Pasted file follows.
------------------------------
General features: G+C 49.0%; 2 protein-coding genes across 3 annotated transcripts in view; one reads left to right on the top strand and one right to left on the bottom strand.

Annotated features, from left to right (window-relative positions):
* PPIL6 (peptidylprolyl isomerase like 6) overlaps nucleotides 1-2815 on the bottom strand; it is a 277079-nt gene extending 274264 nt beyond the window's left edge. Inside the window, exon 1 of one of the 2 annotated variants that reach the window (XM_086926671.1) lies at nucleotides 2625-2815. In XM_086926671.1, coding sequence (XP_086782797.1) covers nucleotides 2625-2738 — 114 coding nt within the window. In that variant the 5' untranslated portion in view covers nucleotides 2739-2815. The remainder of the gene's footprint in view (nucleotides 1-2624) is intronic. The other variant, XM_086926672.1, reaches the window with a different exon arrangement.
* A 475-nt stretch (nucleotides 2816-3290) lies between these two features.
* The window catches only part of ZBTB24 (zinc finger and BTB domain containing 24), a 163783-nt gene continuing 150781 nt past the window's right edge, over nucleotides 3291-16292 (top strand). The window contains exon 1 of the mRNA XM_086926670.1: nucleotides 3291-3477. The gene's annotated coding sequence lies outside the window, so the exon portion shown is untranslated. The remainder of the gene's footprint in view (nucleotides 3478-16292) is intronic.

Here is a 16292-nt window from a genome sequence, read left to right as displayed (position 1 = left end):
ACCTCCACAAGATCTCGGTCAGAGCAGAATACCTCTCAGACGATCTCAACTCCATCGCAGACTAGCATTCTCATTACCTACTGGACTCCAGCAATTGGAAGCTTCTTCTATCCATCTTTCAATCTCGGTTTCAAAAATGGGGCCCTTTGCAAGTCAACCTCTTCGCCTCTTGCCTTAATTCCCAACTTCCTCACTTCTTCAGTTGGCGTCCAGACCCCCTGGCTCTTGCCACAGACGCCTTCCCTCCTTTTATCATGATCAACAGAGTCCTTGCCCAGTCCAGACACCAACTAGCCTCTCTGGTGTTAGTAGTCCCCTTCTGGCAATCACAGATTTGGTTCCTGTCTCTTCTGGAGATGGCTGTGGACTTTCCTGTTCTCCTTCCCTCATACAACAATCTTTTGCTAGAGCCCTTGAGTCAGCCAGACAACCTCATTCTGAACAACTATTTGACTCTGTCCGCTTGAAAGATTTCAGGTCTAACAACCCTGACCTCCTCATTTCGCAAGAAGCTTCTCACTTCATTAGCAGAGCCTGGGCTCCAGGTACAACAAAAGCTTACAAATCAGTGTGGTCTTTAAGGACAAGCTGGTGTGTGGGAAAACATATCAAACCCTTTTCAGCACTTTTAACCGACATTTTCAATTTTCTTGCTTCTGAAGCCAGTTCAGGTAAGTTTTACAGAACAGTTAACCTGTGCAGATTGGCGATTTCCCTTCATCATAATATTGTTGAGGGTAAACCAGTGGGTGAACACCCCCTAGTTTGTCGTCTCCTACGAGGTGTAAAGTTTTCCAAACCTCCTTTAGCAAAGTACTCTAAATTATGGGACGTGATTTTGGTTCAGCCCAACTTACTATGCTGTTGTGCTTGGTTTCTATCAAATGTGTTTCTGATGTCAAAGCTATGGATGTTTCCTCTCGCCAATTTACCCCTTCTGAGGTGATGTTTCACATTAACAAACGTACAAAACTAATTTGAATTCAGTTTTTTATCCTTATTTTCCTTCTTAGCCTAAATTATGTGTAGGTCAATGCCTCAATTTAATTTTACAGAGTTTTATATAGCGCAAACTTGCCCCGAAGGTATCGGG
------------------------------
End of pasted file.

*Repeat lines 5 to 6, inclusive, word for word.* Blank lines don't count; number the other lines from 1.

* The window catches only part of ZBTB24 (zinc finger and BTB domain containing 24), a 163783-nt gene continuing 150781 nt past the window's right edge, over nucleotides 3291-16292 (top strand). The window contains exon 1 of the mRNA XM_086926670.1: nucleotides 3291-3477. The gene's annotated coding sequence lies outside the window, so the exon portion shown is untranslated. The remainder of the gene's footprint in view (nucleotides 3478-16292) is intronic.

Here is a 16292-nt window from a genome sequence, read left to right as displayed (position 1 = left end):